"It is a great matter to take a trout early in your trial. It gives one more heart. It seems to keep one about his business. Otherwise you are apt to fall into unproductive reverie." I know no word more closely applicable to the work of the ministry. If we do not catch men we are in great danger of losing even the desire to catch them. Our purposed activity is in peril of becoming a dream. Let me counsel my fellow preachers in the lay ministry to make up their minds to catch one soul, to go about it day and night until the soul is won. And when they have gained one man for the Master I have then no fear as to what will be their resultant mood. The joy of catching a soul is unspeakable! When we have got one soul we become possessed by the passion for souls. Get one and you will want a crowd I And let me say this further word. Keep a list of the names of the souls you win for the King, and if on any day you are apt to be cast down, and the lightness and buoyancy go out of your spirit, bring out that list and read it over, and let the contemplation of those saved lives set your heart a-singing and inspire you to fresh and more strenuous work. It is a good thing to have lists of the Lord's mercies by which to drive away the clouds in a day of adversity. Let your labour be directed to the immediate catching of men for the Lord. "It is a great matter to take a trout early in your trial."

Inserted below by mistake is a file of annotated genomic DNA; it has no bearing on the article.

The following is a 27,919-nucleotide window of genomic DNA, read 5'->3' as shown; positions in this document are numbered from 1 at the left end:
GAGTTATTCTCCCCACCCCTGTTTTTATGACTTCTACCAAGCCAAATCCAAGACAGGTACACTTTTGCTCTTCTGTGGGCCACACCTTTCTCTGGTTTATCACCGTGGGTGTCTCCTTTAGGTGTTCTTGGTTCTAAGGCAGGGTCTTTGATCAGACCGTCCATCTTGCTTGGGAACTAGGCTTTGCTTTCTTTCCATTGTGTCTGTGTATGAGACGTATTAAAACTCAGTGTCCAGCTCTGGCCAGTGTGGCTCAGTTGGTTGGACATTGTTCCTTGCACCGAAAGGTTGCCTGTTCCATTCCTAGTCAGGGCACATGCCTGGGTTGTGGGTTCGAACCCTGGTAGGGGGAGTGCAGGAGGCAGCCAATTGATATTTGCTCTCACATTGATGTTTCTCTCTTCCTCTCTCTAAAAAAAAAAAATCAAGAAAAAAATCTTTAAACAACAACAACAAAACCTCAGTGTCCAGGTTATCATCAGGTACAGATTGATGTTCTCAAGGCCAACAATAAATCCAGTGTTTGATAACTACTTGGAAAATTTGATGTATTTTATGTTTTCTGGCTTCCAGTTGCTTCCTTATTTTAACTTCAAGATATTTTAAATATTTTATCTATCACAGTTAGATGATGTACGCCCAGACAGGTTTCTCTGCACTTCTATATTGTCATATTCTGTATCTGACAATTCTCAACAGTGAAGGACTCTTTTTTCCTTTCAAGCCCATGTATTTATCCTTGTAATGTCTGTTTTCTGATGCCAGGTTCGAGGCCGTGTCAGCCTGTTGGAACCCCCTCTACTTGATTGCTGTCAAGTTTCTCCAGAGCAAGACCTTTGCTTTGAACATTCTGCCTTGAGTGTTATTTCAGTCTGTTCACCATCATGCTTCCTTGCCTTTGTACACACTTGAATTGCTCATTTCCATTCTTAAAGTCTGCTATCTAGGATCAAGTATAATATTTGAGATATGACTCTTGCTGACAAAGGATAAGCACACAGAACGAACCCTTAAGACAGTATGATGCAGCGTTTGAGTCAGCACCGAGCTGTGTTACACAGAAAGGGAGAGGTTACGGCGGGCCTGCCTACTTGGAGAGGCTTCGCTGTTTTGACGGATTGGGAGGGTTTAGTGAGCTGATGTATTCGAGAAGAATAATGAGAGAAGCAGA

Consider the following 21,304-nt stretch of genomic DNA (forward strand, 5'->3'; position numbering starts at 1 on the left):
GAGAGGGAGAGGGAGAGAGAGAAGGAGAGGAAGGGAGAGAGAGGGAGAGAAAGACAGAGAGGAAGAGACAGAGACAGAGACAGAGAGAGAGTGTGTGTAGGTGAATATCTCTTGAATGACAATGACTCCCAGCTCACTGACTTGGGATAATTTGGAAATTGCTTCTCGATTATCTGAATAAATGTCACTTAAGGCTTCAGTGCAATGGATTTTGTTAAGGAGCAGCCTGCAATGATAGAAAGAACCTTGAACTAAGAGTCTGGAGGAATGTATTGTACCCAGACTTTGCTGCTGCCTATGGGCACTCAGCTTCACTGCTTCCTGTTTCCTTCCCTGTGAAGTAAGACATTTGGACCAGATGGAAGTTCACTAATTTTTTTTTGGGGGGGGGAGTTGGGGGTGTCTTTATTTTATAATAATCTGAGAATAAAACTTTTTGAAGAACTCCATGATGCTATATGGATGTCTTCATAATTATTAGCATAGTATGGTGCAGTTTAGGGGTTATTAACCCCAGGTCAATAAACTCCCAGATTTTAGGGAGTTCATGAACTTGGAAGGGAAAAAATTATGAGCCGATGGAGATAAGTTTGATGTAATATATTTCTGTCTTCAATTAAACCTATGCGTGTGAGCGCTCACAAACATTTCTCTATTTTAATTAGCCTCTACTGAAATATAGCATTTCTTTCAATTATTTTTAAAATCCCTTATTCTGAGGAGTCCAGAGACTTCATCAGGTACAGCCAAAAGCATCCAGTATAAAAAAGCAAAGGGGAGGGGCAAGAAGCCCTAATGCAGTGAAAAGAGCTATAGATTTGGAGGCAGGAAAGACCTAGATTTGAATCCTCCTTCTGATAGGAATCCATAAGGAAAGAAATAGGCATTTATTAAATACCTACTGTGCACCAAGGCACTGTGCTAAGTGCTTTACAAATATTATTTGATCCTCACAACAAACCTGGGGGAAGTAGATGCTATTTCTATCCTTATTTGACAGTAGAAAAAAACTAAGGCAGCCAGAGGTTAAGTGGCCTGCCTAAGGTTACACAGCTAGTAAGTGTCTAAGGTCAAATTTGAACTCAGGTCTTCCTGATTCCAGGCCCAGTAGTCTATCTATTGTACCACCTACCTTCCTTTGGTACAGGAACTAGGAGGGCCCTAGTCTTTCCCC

And now I will close this meditation by offering a suggestion which I obtained from an advertisement in an anglers' paper some time ago. "Now is the time for your old favourite rods to be overhauled and treated with a steel tonic that will not fail to work wonders in the way of renewing their strength." And following this advertisement came this confirmatory testimonial: "I am glad to acknowledge that a very whippy gig-whip of a rod has been converted into a powerful weapon." My hearers will immediately perceive the spiritual significance of the words. There are times when we need the "steel tonic" in order that our poor ministries may be converted into powerful weapons. And, blessed be God, we have the promise of this redemptive work in the very names in which the Holy Spirit is revealed to us. He is called the Renewer, the Reviver, the Restorer of souls, and by His baptism the poorest, weakest agent can be turned into a powerful weapon. "They that wait upon the Lord shall renew their strength." Let us turn to our Lord this very night, and seek for that renewal in the strength of which we shall turn to our work with multiplied possibility, and with perfect assurance of success.